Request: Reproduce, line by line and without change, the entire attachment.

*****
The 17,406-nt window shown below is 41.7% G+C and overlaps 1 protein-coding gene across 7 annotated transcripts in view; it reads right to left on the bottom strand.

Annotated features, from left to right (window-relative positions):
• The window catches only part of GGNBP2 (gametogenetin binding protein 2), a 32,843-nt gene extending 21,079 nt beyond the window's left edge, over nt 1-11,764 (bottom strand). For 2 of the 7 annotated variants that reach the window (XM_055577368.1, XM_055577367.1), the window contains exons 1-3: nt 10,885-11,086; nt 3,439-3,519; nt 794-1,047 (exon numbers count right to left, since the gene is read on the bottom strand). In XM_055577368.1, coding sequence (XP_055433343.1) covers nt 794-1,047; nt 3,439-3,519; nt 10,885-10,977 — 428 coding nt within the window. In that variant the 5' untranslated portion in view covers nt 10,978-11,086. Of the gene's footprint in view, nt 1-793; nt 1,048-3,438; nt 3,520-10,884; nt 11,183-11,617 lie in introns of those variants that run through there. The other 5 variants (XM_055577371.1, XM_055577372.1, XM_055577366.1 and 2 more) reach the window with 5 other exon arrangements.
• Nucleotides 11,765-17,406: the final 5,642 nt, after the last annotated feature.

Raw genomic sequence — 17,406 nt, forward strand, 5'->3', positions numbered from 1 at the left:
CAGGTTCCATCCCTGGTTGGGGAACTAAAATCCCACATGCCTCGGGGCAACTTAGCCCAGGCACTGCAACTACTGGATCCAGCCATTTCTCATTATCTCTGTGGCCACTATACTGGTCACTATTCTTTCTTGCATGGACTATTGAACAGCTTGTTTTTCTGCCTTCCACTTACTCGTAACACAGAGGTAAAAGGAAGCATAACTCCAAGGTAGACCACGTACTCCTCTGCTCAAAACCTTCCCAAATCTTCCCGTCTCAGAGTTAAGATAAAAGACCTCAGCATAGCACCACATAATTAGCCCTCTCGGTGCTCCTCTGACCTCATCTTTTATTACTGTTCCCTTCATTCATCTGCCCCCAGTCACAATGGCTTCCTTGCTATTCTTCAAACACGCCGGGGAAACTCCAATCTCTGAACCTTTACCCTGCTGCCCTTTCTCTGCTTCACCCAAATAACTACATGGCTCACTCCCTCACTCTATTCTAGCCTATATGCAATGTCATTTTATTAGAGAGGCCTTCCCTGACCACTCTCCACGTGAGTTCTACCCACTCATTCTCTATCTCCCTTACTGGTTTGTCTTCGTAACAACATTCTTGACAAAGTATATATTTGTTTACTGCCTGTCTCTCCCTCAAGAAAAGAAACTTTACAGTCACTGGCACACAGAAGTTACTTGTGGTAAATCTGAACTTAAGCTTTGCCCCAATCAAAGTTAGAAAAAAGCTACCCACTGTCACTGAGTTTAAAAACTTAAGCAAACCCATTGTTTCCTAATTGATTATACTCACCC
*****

The 17,406-nt window shown below is 41.7% G+C and overlaps 1 protein-coding gene across 7 annotated transcripts in view; it reads right to left on the bottom strand.

Annotated features, from left to right (window-relative positions):
• The window catches only part of GGNBP2 (gametogenetin binding protein 2), a 32,843-nt gene extending 21,079 nt beyond the window's left edge, over nt 1-11,764 (bottom strand). For 2 of the 7 annotated variants that reach the window (XM_055577368.1, XM_055577367.1), the window contains exons 1-3: nt 10,885-11,086; nt 3,439-3,519; nt 794-1,047 (exon numbers count right to left, since the gene is read on the bottom strand). In XM_055577368.1, coding sequence (XP_055433343.1) covers nt 794-1,047; nt 3,439-3,519; nt 10,885-10,977 — 428 coding nt within the window. In that variant the 5' untranslated portion in view covers nt 10,978-11,086. Of the gene's footprint in view, nt 1-793; nt 1,048-3,438; nt 3,520-10,884; nt 11,183-11,617 lie in introns of those variants that run through there. The other 5 variants (XM_055577371.1, XM_055577372.1, XM_055577366.1 and 2 more) reach the window with 5 other exon arrangements.
• Nucleotides 11,765-17,406: the final 5,642 nt, after the last annotated feature.

Raw genomic sequence — 17,406 nt, forward strand, 5'->3', positions numbered from 1 at the left:
CAGGTTCCATCCCTGGTTGGGGAACTAAAATCCCACATGCCTCGGGGCAACTTAGCCCAGGCACTGCAACTACTGGATCCAGCCATTTCTCATTATCTCTGTGGCCACTATACTGGTCACTATTCTTTCTTGCATGGACTATTGAACAGCTTGTTTTTCTGCCTTCCACTTACTCGTAACACAGAGGTAAAAGGAAGCATAACTCCAAGGTAGACCACGTACTCCTCTGCTCAAAACCTTCCCAAATCTTCCCGTCTCAGAGTTAAGATAAAAGACCTCAGCATAGCACCACATAATTAGCCCTCTCGGTGCTCCTCTGACCTCATCTTTTATTACTGTTCCCTTCATTCATCTGCCCCCAGTCACAATGGCTTCCTTGCTATTCTTCAAACACGCCGGGGAAACTCCAATCTCTGAACCTTTACCCTGCTGCCCTTTCTCTGCTTCACCCAAATAACTACATGGCTCACTCCCTCACTCTATTCTAGCCTATATGCAATGTCATTTTATTAGAGAGGCCTTCCCTGACCACTCTCCACGTGAGTTCTACCCACTCATTCTCTATCTCCCTTACTGGTTTGTCTTCGTAACAACATTCTTGACAAAGTATATATTTGTTTACTGCCTGTCTCTCCCTCAAGAAAAGAAACTTTACAGTCACTGGCACACAGAAGTTACTTGTGGTAAATCTGAACTTAAGCTTTGCCCCAATCAAAGTTAGAAAAAAGCTACCCACTGTCACTGAGTTTAAAAACTTAAGCAAACCCATTGTTTCCTAATTGATTATACTCACCC